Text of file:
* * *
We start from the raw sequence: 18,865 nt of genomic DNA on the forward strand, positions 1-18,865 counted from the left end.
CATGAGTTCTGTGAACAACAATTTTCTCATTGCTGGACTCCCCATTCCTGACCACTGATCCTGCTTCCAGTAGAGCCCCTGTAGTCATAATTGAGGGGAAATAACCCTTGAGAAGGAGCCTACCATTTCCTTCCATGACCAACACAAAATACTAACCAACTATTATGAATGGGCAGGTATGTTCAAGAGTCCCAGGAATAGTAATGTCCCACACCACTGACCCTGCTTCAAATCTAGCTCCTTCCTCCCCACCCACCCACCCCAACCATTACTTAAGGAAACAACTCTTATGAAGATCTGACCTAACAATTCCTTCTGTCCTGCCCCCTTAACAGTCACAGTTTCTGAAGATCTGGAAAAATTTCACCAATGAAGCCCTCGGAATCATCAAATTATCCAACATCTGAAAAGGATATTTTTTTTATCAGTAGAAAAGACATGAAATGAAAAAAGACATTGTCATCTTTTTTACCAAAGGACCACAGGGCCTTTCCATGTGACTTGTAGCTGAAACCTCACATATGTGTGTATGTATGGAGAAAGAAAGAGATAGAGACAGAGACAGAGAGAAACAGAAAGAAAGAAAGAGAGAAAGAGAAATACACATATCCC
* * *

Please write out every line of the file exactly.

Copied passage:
We start from the raw sequence: 18,865 nt of genomic DNA on the forward strand, positions 1-18,865 counted from the left end.
CATGAGTTCTGTGAACAACAATTTTCTCATTGCTGGACTCCCCATTCCTGACCACTGATCCTGCTTCCAGTAGAGCCCCTGTAGTCATAATTGAGGGGAAATAACCCTTGAGAAGGAGCCTACCATTTCCTTCCATGACCAACACAAAATACTAACCAACTATTATGAATGGGCAGGTATGTTCAAGAGTCCCAGGAATAGTAATGTCCCACACCACTGACCCTGCTTCAAATCTAGCTCCTTCCTCCCCACCCACCCACCCCAACCATTACTTAAGGAAACAACTCTTATGAAGATCTGACCTAACAATTCCTTCTGTCCTGCCCCCTTAACAGTCACAGTTTCTGAAGATCTGGAAAAATTTCACCAATGAAGCCCTCGGAATCATCAAATTATCCAACATCTGAAAAGGATATTTTTTTTATCAGTAGAAAAGACATGAAATGAAAAAAGACATTGTCATCTTTTTTACCAAAGGACCACAGGGCCTTTCCATGTGACTTGTAGCTGAAACCTCACATATGTGTGTATGTATGGAGAAAGAAAGAGATAGAGACAGAGACAGAGAGAAACAGAAAGAAAGAAAGAGAGAAAGAGAAATACACATATCCC